Lying with WordPress statistics

I must admit that I repeatedly feel flattered by the number of page-views on my blog as shown by the WordPress statistics plugin. However, despite the nice graphical representation, they are a little too flattering for the humble number of page-views my blog attracts. A traditional line-graph consists of two axes. Traditionally, these are referred to as the x-axis, and the y-axis. To say it bluntly: the wordpress statistics plug-in messes up on account of both axes.
 

Problems with the Y-axis

Regarding the y-axis, representing the number of page-views on a specific day, the problem lies with the numeric limits of the axis. In other words: in every representation the minimum and maximum value on the y-axis differs, which is especially problematic regarding the minimum value of the axis. When I try to discern a trend in the humble number of page-views on my blog, I’m often mislead due to this problem.

Let’s take a look. Today, I saw the graph represented below on my WordPress Dashboard. This graph clearly shows an increase in the number of page-views since June 5th. At least, so it appears. When we take a closer look at the y-axis, we see that it starts at 10, instead of 0. Is that a big deal? Yes it is. This means that the graph only shows 80% of the total reach of the graph.

About ten minutes later a new day started which resulted in a totally different graph, as shown below. Still, we see an increase in the absolute number of page-views, but now the slope of the line seems to be less steep. Instead of a clear increase, we now see more clearly a relatively stable number of page-views of about 30, with an initial dip and a peak at the end of the selected time-period. Reason for this is the completely different values used to represent the y-axis. This results in a graph which is a lot less optimistic for my blog.

Problems with the X–axis

Regarding the x-axis, representing the dates on which the page-views were registered, the problem lies with the absence of dates on which no page-views were registered at all. This seems to be an even more serious problem. Again, I’ve added the graph created by WordPress statistics on one of my blog-posts. It shows a recognizable pattern: the most page-views on the day it was published and after that a steady decline. However, a superficial review of this graph would lead to the conclusion that readers have found this blog-post once or twice a day after that.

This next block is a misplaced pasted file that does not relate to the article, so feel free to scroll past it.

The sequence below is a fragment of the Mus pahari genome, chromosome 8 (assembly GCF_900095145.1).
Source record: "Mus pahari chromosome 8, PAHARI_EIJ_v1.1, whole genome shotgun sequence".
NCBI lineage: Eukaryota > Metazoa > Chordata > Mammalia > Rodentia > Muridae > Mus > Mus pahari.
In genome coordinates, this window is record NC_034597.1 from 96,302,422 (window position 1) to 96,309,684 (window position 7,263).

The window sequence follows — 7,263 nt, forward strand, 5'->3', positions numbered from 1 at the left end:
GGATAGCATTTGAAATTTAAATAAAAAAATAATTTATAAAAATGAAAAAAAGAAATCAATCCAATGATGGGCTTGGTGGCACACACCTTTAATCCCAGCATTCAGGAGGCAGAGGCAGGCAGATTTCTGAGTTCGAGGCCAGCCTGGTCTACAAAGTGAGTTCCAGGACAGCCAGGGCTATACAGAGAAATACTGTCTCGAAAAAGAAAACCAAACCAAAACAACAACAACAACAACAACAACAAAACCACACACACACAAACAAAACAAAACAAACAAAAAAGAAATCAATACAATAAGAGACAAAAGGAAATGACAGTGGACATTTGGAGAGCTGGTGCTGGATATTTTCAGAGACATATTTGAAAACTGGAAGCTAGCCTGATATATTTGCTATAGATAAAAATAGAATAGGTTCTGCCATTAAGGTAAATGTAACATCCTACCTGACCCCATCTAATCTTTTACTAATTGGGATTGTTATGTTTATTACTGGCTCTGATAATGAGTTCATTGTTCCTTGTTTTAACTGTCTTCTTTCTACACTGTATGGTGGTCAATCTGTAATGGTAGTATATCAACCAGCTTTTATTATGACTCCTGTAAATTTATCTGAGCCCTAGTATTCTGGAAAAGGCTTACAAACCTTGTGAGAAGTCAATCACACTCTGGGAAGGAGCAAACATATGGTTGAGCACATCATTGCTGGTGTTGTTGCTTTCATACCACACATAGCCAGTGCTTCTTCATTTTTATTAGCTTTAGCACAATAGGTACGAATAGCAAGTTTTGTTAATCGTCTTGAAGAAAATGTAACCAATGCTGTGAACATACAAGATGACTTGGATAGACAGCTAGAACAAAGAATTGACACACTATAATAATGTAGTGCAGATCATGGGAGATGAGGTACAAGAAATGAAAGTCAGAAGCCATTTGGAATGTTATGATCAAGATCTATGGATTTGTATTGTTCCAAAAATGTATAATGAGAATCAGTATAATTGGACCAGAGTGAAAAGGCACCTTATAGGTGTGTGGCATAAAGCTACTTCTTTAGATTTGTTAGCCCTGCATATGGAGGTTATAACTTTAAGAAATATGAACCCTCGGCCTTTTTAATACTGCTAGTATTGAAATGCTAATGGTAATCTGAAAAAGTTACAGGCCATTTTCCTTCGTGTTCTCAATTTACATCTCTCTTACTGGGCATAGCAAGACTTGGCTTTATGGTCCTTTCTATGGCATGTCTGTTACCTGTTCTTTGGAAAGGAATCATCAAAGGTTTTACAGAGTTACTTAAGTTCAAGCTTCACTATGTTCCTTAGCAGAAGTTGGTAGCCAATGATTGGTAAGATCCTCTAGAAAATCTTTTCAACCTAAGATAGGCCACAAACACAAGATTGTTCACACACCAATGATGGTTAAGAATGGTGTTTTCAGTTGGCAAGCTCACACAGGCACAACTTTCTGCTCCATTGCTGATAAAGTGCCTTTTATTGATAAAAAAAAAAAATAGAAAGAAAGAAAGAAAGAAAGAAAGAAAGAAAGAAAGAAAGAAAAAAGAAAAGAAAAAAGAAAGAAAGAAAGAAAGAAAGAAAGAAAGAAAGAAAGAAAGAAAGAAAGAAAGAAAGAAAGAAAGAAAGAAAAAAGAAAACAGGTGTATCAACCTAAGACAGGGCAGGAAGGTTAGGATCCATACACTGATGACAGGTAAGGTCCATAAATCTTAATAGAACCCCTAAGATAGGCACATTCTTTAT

But, is that a valid conclusion? No it is not. A more detailed view of the graph shows that there have been many days that no-one at all viewed this post. Below, I’ve printed a bar-chart that also shows the days with 0 page-views. Again, it shows an image a lot less optimistic regarding my blog.

 

How bad is it and can it be solved?

Is this all that bad? Well, it gives the users of WordPress a positive feeling about themselves. But, for those who want a realistic overview of the success of their blog, the image given by these stats is not all that helpful. The more page-views a blog has, the worse this problem becomes: the plugin adjust the y-axis to show the absolute variation in number of page-views as large as possible, thereby overestimating the relative differences. The problem with the x-axis is highly problematic for the posts that are rarely visited.

Should this be adjusted in a next version of the plugin? Well, that’s a point for discussion. I can image a few people disappointed when their optimistic images turn more realistic. Nevertheless, I would suggest that the folks at WordPress at least would add the possibility for users to manually define the limits of the axes. Or, at the least, allow users to select the visualization of days that no page-views were registered on the x-axis and to have the y-axis start at zero.

Latest Comments

  1. Jonathan Davis says:

    I completely agree. Sometimes the bottom value of my y-axis is at 0 (after the day has just started) and the graph gives a good representation of what my traffic looks like. Later, it will be at some other high number and will give a graph that’s hard to interpret. I was searching for a way to manually define the limits, and I haven’t found one. Let me know if you’ve figured out a way… good post.

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